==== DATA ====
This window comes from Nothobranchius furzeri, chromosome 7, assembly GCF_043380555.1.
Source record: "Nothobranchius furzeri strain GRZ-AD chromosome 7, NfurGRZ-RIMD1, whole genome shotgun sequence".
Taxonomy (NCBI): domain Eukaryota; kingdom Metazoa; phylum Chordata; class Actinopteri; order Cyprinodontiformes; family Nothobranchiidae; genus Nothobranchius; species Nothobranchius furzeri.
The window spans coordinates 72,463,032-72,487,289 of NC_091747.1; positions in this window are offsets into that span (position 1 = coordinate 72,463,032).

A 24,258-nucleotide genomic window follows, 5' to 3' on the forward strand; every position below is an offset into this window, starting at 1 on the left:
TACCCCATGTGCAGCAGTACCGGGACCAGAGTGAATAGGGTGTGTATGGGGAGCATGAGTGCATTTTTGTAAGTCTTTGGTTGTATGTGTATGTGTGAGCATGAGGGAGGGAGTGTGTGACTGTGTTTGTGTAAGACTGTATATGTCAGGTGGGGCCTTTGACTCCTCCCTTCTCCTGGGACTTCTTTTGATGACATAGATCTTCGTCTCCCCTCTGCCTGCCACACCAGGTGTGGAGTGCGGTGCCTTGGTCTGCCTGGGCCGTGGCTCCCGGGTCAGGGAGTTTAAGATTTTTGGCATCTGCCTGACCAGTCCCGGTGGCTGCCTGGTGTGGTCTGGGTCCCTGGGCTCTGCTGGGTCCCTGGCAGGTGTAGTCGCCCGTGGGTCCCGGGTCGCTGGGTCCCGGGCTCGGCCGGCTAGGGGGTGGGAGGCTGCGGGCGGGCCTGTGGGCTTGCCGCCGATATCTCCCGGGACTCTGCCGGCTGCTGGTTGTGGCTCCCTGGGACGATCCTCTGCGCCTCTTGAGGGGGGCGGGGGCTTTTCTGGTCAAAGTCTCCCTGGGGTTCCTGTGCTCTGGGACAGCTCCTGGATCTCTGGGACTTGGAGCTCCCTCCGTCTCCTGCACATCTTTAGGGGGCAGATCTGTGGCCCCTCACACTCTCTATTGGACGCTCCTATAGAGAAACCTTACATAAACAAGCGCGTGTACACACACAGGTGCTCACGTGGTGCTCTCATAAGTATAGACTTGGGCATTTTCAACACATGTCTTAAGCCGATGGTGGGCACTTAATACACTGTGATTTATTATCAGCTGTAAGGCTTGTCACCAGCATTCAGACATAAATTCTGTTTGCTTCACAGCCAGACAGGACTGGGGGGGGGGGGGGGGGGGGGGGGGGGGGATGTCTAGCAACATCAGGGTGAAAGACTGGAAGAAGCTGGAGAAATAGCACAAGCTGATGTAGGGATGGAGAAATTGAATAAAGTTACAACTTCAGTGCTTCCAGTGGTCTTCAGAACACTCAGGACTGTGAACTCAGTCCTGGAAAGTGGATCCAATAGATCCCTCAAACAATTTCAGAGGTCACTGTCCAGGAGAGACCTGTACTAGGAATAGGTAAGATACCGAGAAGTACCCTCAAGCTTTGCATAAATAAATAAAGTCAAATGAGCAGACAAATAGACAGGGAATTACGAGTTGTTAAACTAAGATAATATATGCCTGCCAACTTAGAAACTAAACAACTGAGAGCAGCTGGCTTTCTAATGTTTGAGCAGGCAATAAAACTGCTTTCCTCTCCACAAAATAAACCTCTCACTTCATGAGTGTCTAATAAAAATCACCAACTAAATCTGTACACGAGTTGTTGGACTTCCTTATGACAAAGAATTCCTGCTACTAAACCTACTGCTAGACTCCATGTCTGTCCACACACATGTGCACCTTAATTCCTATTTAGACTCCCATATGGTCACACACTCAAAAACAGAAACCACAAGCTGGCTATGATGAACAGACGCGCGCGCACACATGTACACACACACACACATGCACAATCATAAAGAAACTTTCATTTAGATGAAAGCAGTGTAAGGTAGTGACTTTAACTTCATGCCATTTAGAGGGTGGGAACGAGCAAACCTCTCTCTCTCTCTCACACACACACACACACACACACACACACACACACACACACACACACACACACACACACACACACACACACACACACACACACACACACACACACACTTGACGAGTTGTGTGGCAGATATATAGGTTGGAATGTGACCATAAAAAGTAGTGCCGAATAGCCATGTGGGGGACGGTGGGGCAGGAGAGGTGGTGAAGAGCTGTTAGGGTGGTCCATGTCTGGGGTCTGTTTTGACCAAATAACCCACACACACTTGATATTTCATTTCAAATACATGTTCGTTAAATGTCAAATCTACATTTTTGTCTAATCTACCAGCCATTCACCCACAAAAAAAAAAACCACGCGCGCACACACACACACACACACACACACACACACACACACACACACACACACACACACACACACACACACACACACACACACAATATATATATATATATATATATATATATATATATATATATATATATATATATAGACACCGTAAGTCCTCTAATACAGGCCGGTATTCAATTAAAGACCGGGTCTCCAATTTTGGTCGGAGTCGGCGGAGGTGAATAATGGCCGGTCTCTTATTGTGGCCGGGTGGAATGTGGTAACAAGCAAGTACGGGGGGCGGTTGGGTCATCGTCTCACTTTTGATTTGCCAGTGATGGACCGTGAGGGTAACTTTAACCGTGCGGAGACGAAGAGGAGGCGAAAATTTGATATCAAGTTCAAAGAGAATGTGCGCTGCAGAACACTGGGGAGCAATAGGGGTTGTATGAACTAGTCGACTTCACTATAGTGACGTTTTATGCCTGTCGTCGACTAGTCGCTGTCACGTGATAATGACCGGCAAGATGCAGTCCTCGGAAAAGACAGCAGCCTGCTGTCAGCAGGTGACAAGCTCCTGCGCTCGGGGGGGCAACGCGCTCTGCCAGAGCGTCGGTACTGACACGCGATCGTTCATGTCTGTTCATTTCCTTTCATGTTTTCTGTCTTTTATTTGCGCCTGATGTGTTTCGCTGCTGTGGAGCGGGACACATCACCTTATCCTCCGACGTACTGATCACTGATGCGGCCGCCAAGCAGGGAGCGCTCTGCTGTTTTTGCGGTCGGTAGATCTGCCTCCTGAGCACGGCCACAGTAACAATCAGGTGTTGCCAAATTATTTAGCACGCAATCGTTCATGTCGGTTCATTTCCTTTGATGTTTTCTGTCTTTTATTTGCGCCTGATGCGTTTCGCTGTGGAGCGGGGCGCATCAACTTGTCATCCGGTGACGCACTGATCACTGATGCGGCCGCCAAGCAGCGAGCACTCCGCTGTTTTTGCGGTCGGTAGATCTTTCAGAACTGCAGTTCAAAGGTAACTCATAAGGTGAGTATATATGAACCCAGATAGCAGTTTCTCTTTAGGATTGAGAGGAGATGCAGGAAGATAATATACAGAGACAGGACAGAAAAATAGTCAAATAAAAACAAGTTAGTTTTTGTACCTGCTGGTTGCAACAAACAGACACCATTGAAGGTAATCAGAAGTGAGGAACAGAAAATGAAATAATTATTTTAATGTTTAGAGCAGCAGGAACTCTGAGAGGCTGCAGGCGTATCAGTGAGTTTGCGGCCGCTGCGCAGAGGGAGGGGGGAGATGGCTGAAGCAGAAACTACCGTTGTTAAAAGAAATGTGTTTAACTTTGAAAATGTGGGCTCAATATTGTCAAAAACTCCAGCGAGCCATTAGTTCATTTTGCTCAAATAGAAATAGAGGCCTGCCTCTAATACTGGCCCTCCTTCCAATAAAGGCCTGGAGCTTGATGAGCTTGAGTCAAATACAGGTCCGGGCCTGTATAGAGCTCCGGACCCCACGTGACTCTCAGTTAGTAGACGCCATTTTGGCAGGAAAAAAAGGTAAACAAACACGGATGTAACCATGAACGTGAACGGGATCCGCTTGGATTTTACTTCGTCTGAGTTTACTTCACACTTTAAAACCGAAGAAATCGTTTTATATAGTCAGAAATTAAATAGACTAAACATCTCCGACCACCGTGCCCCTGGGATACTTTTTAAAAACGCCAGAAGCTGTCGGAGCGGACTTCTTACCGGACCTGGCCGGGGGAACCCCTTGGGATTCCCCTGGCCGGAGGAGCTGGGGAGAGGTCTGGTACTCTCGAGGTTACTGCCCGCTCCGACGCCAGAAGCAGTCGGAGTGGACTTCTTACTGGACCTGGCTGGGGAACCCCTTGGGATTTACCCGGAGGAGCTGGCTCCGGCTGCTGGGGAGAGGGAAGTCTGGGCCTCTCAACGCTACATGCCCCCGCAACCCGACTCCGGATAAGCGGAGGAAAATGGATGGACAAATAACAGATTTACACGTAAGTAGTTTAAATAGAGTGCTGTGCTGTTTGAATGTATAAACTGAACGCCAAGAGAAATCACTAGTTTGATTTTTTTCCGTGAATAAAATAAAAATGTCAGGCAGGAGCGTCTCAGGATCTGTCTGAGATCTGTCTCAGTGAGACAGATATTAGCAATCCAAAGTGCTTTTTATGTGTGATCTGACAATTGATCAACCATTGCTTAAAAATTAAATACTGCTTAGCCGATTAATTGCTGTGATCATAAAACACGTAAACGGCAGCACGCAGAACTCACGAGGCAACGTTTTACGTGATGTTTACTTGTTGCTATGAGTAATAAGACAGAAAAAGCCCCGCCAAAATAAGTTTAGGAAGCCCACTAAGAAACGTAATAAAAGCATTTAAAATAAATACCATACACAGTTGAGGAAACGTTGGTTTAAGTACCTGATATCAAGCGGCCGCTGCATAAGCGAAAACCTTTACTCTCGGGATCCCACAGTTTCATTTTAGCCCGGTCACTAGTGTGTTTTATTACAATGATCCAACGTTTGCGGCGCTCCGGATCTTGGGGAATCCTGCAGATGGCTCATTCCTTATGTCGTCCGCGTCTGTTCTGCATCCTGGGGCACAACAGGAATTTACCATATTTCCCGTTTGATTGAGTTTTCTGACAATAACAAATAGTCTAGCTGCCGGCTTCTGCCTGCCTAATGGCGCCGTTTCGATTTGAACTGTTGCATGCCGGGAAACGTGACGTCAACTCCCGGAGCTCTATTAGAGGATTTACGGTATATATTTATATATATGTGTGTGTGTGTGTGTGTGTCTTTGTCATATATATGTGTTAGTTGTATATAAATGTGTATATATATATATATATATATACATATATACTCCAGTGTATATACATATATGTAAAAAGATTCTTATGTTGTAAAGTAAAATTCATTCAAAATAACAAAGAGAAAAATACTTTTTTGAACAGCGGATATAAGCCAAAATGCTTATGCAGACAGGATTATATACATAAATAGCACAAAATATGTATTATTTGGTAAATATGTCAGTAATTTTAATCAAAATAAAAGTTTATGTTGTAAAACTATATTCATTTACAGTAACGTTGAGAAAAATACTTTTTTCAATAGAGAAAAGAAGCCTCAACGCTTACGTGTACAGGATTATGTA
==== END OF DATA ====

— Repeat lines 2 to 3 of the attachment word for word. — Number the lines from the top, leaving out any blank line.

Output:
Source record: "Nothobranchius furzeri strain GRZ-AD chromosome 7, NfurGRZ-RIMD1, whole genome shotgun sequence".
Taxonomy (NCBI): domain Eukaryota; kingdom Metazoa; phylum Chordata; class Actinopteri; order Cyprinodontiformes; family Nothobranchiidae; genus Nothobranchius; species Nothobranchius furzeri.